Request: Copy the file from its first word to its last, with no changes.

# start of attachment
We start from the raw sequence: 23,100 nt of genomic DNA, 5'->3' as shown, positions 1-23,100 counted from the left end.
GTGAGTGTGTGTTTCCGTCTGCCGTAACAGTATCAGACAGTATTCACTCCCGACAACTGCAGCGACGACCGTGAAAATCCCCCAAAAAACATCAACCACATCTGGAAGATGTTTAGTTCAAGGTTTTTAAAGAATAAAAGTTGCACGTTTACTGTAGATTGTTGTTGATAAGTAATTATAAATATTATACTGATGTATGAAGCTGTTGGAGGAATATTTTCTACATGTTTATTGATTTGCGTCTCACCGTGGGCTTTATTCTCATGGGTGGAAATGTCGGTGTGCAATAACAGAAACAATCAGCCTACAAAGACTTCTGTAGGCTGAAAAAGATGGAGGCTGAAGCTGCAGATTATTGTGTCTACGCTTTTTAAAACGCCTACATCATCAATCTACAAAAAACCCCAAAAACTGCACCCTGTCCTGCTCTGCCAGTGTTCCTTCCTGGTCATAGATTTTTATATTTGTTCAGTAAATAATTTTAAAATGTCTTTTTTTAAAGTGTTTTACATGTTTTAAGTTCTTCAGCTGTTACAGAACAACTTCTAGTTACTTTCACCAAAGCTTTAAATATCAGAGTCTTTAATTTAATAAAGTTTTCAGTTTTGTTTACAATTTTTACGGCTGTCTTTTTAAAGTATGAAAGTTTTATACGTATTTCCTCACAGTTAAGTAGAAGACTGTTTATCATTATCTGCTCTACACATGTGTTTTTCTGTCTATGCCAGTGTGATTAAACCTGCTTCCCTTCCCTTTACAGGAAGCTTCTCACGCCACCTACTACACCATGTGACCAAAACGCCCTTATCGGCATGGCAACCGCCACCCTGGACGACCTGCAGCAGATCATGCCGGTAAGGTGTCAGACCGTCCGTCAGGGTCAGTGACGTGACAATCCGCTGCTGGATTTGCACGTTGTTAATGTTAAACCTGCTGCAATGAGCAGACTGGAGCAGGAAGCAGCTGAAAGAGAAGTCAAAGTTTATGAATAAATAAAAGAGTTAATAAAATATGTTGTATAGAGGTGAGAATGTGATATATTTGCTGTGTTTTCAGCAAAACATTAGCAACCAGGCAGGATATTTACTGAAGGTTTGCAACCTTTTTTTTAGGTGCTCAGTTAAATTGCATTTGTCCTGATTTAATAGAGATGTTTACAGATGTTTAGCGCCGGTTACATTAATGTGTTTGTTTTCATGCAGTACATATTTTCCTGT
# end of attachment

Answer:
We start from the raw sequence: 23,100 nt of genomic DNA, 5'->3' as shown, positions 1-23,100 counted from the left end.
GTGAGTGTGTGTTTCCGTCTGCCGTAACAGTATCAGACAGTATTCACTCCCGACAACTGCAGCGACGACCGTGAAAATCCCCCAAAAAACATCAACCACATCTGGAAGATGTTTAGTTCAAGGTTTTTAAAGAATAAAAGTTGCACGTTTACTGTAGATTGTTGTTGATAAGTAATTATAAATATTATACTGATGTATGAAGCTGTTGGAGGAATATTTTCTACATGTTTATTGATTTGCGTCTCACCGTGGGCTTTATTCTCATGGGTGGAAATGTCGGTGTGCAATAACAGAAACAATCAGCCTACAAAGACTTCTGTAGGCTGAAAAAGATGGAGGCTGAAGCTGCAGATTATTGTGTCTACGCTTTTTAAAACGCCTACATCATCAATCTACAAAAAACCCCAAAAACTGCACCCTGTCCTGCTCTGCCAGTGTTCCTTCCTGGTCATAGATTTTTATATTTGTTCAGTAAATAATTTTAAAATGTCTTTTTTTAAAGTGTTTTACATGTTTTAAGTTCTTCAGCTGTTACAGAACAACTTCTAGTTACTTTCACCAAAGCTTTAAATATCAGAGTCTTTAATTTAATAAAGTTTTCAGTTTTGTTTACAATTTTTACGGCTGTCTTTTTAAAGTATGAAAGTTTTATACGTATTTCCTCACAGTTAAGTAGAAGACTGTTTATCATTATCTGCTCTACACATGTGTTTTTCTGTCTATGCCAGTGTGATTAAACCTGCTTCCCTTCCCTTTACAGGAAGCTTCTCACGCCACCTACTACACCATGTGACCAAAACGCCCTTATCGGCATGGCAACCGCCACCCTGGACGACCTGCAGCAGATCATGCCGGTAAGGTGTCAGACCGTCCGTCAGGGTCAGTGACGTGACAATCCGCTGCTGGATTTGCACGTTGTTAATGTTAAACCTGCTGCAATGAGCAGACTGGAGCAGGAAGCAGCTGAAAGAGAAGTCAAAGTTTATGAATAAATAAAAGAGTTAATAAAATATGTTGTATAGAGGTGAGAATGTGATATATTTGCTGTGTTTTCAGCAAAACATTAGCAACCAGGCAGGATATTTACTGAAGGTTTGCAACCTTTTTTTTAGGTGCTCAGTTAAATTGCATTTGTCCTGATTTAATAGAGATGTTTACAGATGTTTAGCGCCGGTTACATTAATGTGTTTGTTTTCATGCAGTACATATTTTCCTGT